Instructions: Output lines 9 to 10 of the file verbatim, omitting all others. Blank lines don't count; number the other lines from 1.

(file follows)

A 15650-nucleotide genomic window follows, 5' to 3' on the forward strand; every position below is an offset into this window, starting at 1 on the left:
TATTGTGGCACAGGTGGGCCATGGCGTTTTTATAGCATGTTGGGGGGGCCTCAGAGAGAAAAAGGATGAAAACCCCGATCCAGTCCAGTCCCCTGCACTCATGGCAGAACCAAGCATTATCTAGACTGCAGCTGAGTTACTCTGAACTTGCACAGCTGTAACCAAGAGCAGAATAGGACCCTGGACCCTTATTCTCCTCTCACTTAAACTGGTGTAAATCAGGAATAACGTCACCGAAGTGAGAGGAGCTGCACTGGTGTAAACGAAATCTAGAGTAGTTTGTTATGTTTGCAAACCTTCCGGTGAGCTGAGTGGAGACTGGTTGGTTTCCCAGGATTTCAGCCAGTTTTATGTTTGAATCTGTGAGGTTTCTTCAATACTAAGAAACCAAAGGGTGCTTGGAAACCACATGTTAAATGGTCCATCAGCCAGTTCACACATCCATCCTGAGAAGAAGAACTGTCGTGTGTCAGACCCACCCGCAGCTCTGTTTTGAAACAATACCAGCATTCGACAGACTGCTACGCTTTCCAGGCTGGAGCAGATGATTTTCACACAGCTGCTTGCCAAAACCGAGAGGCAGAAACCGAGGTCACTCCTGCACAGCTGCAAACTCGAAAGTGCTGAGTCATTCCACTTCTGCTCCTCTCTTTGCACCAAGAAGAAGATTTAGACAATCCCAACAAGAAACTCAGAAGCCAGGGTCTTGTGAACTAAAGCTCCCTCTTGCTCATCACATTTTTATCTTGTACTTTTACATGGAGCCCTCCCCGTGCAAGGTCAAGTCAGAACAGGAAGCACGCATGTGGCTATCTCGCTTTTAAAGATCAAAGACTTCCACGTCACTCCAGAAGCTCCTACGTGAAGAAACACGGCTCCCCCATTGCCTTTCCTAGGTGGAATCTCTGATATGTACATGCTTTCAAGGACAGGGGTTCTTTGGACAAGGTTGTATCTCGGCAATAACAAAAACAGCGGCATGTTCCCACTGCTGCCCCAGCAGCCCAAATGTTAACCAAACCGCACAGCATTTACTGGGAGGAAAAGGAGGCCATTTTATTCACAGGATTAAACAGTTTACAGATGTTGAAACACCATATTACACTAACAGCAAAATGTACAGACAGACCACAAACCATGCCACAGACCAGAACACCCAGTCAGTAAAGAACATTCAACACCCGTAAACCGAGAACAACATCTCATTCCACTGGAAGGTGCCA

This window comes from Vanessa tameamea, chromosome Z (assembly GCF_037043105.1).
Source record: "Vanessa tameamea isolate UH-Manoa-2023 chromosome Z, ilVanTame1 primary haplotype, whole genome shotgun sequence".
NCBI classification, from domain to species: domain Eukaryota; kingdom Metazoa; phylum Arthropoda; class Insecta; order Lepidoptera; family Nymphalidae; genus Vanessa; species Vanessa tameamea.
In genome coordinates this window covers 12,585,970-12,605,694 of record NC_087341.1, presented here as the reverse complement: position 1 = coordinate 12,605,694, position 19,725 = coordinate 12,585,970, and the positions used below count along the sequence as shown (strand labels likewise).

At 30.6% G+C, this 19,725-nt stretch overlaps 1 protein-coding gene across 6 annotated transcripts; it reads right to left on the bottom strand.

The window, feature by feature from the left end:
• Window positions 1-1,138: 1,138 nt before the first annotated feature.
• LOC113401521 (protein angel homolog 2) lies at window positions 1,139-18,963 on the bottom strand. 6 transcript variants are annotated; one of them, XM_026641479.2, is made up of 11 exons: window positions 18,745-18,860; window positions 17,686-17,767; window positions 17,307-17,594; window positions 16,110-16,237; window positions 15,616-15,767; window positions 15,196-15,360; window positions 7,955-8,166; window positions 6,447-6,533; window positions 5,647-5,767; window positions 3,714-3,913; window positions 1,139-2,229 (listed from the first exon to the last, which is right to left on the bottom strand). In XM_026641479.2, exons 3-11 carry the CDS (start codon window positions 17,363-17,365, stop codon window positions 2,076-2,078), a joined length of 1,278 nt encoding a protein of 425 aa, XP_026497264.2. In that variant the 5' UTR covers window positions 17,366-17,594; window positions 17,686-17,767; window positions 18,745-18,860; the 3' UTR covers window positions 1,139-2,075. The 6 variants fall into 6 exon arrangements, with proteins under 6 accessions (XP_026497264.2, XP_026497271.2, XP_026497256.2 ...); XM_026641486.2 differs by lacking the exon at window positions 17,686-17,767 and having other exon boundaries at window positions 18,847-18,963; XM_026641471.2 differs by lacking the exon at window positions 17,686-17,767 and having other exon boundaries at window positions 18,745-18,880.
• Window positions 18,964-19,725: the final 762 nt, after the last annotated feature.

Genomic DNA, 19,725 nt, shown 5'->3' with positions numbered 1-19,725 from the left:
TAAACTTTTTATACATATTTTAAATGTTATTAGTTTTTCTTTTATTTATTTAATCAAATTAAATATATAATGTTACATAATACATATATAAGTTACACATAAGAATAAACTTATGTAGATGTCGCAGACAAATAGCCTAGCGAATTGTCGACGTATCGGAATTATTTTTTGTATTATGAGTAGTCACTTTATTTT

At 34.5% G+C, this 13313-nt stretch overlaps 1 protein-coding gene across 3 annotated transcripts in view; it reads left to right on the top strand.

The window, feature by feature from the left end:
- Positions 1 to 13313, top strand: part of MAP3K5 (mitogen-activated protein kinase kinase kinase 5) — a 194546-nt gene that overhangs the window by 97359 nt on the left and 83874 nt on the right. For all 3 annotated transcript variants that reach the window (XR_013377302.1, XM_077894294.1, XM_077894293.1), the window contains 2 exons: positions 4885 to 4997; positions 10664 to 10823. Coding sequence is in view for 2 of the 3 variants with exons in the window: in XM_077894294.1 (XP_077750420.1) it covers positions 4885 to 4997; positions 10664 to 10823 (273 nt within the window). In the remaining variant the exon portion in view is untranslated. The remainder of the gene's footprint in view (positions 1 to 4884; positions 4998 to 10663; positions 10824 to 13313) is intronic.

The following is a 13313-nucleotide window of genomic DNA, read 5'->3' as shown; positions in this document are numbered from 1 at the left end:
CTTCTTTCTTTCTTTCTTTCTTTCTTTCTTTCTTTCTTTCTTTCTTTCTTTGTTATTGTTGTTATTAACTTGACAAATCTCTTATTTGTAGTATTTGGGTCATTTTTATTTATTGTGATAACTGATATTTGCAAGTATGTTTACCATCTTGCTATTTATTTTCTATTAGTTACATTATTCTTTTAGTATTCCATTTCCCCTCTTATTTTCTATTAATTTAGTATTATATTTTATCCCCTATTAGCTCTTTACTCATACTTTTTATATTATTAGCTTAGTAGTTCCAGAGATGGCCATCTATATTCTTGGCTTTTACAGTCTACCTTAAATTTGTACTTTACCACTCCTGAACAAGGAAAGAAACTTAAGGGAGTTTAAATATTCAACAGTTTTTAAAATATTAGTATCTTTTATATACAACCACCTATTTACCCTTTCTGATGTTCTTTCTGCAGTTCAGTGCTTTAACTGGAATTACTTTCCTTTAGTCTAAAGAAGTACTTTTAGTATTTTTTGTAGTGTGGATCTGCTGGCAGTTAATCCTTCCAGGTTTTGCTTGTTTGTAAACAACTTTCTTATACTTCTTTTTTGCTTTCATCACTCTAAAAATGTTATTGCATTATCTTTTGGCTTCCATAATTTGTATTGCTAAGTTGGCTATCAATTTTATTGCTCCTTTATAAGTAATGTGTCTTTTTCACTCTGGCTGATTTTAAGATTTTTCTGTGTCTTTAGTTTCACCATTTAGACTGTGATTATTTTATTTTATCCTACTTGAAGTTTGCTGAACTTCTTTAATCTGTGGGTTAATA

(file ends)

• Window positions 1-1,138: 1,138 nt before the first annotated feature.
• LOC113401521 (protein angel homolog 2) lies at window positions 1,139-18,963 on the bottom strand. 6 transcript variants are annotated; one of them, XM_026641479.2, is made up of 11 exons: window positions 18,745-18,860; window positions 17,686-17,767; window positions 17,307-17,594; window positions 16,110-16,237; window positions 15,616-15,767; window positions 15,196-15,360; window positions 7,955-8,166; window positions 6,447-6,533; window positions 5,647-5,767; window positions 3,714-3,913; window positions 1,139-2,229 (listed from the first exon to the last, which is right to left on the bottom strand). In XM_026641479.2, exons 3-11 carry the CDS (start codon window positions 17,363-17,365, stop codon window positions 2,076-2,078), a joined length of 1,278 nt encoding a protein of 425 aa, XP_026497264.2. In that variant the 5' UTR covers window positions 17,366-17,594; window positions 17,686-17,767; window positions 18,745-18,860; the 3' UTR covers window positions 1,139-2,075. The 6 variants fall into 6 exon arrangements, with proteins under 6 accessions (XP_026497264.2, XP_026497271.2, XP_026497256.2 ...); XM_026641486.2 differs by lacking the exon at window positions 17,686-17,767 and having other exon boundaries at window positions 18,847-18,963; XM_026641471.2 differs by lacking the exon at window positions 17,686-17,767 and having other exon boundaries at window positions 18,745-18,880.